now seems the classic jeffersonian republic position but another area in which jefferson gets the credit for something madison did save the.into virginia religious freedom has been found in the jeffersonian party. it is madison's party, jefferson made a better face for it and madison recognized that. it became the jeffersonian party quote, unquote. billy was madison thinking that delayed the thinking about the constitution. >> would you say that on the same switched from sort of his position -- nationalist position of the convention distorted his views in the veto message was not -- which you character that is a conversion or nearly the fact once the constitution is ratified as written he just felt that he had -- he was obligated
by that notwithstanding his earlier nationalist views? >> i think the latter. i think he felt the proper way was that it had been explained to the people when he was ratifying it. so although he favors some came before it was agreed to in philadelphia, he always after that called for it to be enforced at it then explain to to people during the ratification process. although this is not the subject of tonight's top, i devote a whole chapter to it in james madison in the making of america. so if you're interested i'd be happy to sign your copy. >> it seems to me that ahmed the tax memoranda -- it seems to reveal the thinking -- madison thinking that seems more disjointed on the matter of
religion and concise. i was when i come it did in fact have a concise idea of what religion is that these but it should be as opposed to what it shouldn't be? >> well, he didn't say what it should or shouldn't be. so this section of the detached memoranda that is about revision is not about prescribing or proscribing religion. it's about not prescribing a proscribing religion. in other words, his concern was the government should be telling you and politicians shouldn't be telling you. vote for me in the catholic. vote for me i'm an anglican. but for me i'm jewish. that's an anti-madisonian. if you asked about his religion he would've told you go away. he apparently took great pains to ensure that this correspondence that survives to us in these people by the way for very egocentric and the sense that some of them from a freakishly early age saved other correspondence. thomas jefferson was a teenager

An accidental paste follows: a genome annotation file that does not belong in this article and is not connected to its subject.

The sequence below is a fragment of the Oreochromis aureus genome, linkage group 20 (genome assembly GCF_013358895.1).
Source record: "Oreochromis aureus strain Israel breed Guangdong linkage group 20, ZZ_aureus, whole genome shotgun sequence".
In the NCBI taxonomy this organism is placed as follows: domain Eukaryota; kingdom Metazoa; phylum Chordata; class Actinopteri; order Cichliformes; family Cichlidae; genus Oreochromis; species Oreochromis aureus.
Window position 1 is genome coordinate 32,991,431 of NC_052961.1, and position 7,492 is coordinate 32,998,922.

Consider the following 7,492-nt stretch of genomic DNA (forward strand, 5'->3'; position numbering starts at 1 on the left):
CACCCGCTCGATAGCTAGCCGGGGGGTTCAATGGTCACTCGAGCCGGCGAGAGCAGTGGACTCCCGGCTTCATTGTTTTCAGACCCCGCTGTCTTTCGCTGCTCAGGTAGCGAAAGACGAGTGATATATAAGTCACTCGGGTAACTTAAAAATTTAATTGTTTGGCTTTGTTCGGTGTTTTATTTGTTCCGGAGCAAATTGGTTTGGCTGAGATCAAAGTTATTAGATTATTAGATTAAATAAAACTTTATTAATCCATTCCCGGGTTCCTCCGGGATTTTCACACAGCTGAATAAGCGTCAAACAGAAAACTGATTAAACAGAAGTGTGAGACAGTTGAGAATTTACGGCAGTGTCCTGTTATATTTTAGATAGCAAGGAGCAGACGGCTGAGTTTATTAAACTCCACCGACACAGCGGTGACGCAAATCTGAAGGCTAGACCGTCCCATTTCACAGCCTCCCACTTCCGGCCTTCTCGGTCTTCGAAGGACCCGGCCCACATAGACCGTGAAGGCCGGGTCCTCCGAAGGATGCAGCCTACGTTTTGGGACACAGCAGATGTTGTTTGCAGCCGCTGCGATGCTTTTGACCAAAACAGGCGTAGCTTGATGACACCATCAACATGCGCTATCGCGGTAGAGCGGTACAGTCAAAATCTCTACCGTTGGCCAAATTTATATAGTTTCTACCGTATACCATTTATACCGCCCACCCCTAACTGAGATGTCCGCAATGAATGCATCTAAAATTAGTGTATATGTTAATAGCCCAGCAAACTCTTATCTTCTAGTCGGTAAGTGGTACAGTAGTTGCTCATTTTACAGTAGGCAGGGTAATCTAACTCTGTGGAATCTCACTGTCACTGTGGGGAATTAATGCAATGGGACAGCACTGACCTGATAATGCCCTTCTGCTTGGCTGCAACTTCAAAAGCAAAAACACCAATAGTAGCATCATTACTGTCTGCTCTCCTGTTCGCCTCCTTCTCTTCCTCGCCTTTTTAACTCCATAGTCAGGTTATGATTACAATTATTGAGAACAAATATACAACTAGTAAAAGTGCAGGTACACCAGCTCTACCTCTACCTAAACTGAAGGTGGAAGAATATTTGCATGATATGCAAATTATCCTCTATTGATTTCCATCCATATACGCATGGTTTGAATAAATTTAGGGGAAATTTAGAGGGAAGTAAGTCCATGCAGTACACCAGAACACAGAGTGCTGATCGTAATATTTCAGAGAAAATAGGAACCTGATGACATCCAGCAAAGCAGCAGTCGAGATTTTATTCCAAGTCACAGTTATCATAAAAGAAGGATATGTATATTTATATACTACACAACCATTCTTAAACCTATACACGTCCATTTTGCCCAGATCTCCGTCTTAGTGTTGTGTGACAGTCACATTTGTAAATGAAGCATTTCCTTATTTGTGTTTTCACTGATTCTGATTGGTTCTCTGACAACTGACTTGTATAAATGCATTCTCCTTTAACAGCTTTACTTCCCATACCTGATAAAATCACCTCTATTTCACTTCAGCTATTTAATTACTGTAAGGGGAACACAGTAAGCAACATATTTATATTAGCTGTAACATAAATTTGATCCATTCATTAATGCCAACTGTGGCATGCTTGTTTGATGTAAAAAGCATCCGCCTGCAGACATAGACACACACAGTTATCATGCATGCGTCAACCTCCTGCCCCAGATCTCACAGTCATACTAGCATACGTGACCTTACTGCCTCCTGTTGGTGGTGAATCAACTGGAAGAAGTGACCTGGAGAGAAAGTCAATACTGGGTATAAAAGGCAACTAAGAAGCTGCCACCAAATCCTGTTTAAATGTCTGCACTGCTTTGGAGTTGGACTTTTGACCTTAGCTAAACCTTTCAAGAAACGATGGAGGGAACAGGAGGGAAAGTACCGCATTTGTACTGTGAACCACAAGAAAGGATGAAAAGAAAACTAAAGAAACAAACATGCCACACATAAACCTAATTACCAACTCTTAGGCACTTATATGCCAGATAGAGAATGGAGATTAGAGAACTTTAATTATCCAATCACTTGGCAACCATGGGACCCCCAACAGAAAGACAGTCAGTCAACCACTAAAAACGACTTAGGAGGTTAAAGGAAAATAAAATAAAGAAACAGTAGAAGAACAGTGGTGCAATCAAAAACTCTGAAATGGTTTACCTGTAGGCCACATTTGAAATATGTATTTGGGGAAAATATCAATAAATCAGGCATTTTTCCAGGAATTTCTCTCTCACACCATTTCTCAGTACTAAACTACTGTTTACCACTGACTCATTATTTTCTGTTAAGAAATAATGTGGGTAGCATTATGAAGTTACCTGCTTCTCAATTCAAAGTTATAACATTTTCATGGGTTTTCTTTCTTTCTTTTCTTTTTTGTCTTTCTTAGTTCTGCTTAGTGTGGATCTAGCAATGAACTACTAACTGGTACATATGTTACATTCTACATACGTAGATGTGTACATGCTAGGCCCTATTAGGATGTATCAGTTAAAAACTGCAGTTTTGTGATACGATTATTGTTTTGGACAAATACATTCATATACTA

when he wrote some of them said say this letter. one day people are going to read my letters. john adams when it's in his early 20s when he wrote abigail smith, his soon-to-be wife and said from now on say whatever i write. you people are going to want to read this. so madison knew that people were going to be interested in his ruminations on these questions, but he also believed we shouldn't be. this is not the issue. just because some guy at the politician doesn't mean he knows anything about god or not god. it's not what they're about. you shouldn't inquire of him. go ask your minister or mom or the sun. that was madison's attitude. >> just a second. this way for the for the microphone, please. >> buttress his position on who
could go? to be the position? >> on who could vote? voting rights. >> well, i mentioned an attack that in the virginia convention when he was 25 that the committee drafted the declaration of rights that all men are born free and equal in government is responsible for taking their right. and when the committee reported that the full convention, one of the members that this will lead to social compulsion. do we really want to sell want to sell men are born free and equal. i propose a menace by sabin entered into a state of society government has to protect the rights and the implication being black people weren't allowed to enter into this pocket society. so you have your contact on the way virginians that the people within virginia's territory are not allowed to participate. madison did not object. he didn't say i approve. he just was silent. but this was not an issue that
came up this is not an issue i am unaware he would have to consider. he had a key role in drafting them what she had a key role in explaining the federalist series this was left entirely to the state to decide. that's kind of saying that the federal system that's supposed to be up to the state to decide. again we don't get any information about whether he thought blacks or women or whoever should about. he was involved in this in 1829 and 1830 and they did extend the suffrage from formerly only man who held a certain amount of land to men who were renting land and men who had less well from now.